I also don’t think anyone really wants political discourse to be dominated by these stories. Sure, each new revelation is entertaining enough. But aside from the fact that it drowns out the real political divisions - the ones we need to argue about - I think that this continued focus will result in a different kind of politics if we’re not careful. One that we will like even less than our current settlement.

More on this shortly here, if you’re interested.

Sunday, February 24, 2008

Postage in lieu

Back connected but too busy to post owt at the moment.

Saw this over at Counago & Spaves though:

And this - from the same place.

Sunday, February 17, 2008


Away. Offline. Busy. Unconnected.

Here's a YouTube that I stumbled on that I forgot about that you might like in the meantime:

Tuesday, February 12, 2008

Concerted campaign to undermine

A few years ago, I installed a really good spam filter on my work e-mail inbox. This is important because my address had been listed on a number of websites since 1999, so I'm now getting 150-200 spam messages a day.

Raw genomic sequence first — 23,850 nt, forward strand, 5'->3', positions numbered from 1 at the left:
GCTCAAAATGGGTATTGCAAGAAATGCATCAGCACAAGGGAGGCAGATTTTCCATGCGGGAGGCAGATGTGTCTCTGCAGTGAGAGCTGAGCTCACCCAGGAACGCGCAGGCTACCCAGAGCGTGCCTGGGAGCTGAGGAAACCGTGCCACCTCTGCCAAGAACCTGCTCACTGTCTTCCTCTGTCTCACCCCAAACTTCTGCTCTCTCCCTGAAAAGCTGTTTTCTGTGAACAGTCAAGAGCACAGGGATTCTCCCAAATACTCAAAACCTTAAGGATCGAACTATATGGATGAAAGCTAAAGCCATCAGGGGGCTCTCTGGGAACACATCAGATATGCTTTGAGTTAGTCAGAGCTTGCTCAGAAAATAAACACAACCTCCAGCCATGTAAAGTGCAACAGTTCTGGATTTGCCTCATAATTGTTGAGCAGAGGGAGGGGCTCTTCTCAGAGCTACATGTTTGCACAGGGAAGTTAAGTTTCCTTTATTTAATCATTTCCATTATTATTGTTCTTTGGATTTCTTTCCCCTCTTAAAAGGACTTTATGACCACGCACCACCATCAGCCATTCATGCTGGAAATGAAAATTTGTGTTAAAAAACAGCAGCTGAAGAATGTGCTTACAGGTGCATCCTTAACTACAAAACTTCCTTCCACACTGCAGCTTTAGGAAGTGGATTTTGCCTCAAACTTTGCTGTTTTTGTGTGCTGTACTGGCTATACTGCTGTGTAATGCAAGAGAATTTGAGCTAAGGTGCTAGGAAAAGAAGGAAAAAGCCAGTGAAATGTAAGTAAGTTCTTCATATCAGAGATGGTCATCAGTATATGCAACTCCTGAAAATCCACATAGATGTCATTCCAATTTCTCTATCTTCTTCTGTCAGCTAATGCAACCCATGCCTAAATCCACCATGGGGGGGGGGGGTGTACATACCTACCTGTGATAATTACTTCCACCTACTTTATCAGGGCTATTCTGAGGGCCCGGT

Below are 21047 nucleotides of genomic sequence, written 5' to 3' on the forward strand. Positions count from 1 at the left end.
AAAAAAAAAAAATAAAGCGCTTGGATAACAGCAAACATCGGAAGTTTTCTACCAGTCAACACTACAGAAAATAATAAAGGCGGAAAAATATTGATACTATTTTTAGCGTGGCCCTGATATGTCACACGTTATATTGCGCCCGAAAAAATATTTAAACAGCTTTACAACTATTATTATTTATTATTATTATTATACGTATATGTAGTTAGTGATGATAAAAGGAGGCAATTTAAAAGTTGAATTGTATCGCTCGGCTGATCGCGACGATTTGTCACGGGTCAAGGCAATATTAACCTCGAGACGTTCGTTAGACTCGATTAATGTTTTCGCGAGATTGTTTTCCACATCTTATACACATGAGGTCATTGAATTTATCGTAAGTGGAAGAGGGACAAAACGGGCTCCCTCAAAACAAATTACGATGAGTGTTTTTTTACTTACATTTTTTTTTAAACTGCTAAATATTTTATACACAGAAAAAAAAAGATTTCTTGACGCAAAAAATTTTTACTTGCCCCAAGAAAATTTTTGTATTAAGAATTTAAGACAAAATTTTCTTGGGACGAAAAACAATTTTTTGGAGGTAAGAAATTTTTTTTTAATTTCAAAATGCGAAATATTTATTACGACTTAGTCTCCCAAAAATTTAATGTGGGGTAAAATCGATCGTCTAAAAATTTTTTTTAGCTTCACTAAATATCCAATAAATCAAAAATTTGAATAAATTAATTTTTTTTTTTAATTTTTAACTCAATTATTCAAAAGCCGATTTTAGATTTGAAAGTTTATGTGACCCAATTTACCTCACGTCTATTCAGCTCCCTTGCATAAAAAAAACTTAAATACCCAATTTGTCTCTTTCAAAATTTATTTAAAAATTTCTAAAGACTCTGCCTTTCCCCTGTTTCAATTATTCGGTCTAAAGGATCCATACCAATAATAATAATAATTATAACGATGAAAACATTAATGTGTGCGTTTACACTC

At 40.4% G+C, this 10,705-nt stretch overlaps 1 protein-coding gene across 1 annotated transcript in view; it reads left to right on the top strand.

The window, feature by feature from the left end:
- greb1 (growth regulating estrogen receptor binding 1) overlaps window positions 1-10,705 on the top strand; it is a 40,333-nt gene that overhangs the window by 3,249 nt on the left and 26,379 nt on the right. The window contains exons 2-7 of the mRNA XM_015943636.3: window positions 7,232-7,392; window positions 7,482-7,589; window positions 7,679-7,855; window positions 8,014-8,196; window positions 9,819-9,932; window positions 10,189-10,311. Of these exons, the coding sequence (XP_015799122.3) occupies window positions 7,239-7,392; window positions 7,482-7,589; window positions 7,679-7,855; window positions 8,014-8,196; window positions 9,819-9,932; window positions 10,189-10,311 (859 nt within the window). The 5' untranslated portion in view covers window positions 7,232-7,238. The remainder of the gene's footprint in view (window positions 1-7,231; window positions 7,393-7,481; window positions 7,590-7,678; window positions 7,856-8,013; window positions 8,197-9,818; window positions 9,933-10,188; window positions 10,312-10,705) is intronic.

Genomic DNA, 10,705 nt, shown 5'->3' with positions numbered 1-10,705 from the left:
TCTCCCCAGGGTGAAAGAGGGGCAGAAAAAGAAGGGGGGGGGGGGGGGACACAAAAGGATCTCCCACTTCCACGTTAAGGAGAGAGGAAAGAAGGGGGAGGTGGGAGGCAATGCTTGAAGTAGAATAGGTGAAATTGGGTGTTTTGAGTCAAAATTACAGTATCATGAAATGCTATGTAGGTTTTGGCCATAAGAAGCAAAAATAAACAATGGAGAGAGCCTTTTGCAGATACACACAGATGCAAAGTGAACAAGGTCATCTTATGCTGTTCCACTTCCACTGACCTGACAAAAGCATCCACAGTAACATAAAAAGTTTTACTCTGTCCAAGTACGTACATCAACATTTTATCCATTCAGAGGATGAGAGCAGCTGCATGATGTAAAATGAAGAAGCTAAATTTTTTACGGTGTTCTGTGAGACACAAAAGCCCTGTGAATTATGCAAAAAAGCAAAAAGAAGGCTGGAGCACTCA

However, we've been mucking around with our system and my spam filter is temporarily disabled, so I'm seeing about a dozen messages every hour that normally never crossed my desktop.

One important thing seems to have changed since I last looked. The subject line of these messages (about 30%+ are for penis enlargements and a fair few others are for various knob-straightening pills) are taunts designed to somehow make the sobbing inadequate male open the e-mail and order that op.

And I have one of those widgets that makes the subject line of all email that hits my inbox flash up on my screen. In the last couple of hours, I've had the following messages:
  • A Real Man should have a Real cock
  • Never be laughed at again - prove them wrong
  • Regain the confidence you have lost
  • Your girlfriend can't wait for night to fall once you have this
  • Small size is not your verdict!
  • Your instrument will bring great joy to ladies
  • Those who doubted you before will marvel at you now
  • Your tool deserves some sharpening
  • No longer want to be shy about your item?
  • You and your partner will have many magical moments with this
  • You must be The Real Man with huge dignity